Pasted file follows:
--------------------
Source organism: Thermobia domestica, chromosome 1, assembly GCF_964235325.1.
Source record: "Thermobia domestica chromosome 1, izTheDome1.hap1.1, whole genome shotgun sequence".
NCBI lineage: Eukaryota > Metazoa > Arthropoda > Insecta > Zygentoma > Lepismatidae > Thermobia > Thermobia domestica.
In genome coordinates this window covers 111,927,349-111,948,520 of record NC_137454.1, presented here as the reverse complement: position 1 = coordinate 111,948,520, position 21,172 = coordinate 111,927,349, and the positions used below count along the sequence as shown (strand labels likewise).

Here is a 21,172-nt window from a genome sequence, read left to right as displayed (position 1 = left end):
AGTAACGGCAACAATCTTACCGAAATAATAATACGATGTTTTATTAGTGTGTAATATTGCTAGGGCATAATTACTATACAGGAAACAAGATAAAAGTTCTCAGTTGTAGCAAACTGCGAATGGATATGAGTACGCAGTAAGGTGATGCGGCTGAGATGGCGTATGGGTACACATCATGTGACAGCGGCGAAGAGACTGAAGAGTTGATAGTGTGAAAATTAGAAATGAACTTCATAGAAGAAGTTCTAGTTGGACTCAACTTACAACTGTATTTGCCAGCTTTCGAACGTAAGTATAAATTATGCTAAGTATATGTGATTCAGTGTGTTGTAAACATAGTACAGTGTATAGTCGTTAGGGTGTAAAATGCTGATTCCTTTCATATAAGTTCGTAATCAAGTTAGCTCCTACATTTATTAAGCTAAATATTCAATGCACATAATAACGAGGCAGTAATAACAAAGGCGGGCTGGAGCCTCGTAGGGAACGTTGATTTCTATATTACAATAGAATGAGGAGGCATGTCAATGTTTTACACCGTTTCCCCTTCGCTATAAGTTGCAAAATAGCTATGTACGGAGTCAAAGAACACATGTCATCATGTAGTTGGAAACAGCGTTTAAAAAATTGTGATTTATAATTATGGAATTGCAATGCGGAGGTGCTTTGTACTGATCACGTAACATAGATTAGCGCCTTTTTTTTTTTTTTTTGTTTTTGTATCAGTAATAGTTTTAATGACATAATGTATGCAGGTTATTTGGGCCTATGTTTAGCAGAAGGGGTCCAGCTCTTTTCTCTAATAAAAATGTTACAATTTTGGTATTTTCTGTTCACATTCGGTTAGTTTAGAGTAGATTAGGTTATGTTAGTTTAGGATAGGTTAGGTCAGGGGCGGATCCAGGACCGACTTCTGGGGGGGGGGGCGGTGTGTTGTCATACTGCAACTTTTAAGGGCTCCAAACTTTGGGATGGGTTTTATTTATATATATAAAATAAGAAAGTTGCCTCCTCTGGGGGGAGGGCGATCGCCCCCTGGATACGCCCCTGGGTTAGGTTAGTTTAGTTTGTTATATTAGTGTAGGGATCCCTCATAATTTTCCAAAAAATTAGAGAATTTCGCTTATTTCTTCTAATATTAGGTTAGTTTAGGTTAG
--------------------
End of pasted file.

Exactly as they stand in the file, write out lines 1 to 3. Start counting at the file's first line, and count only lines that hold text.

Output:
Source organism: Thermobia domestica, chromosome 1, assembly GCF_964235325.1.
Source record: "Thermobia domestica chromosome 1, izTheDome1.hap1.1, whole genome shotgun sequence".
NCBI lineage: Eukaryota > Metazoa > Arthropoda > Insecta > Zygentoma > Lepismatidae > Thermobia > Thermobia domestica.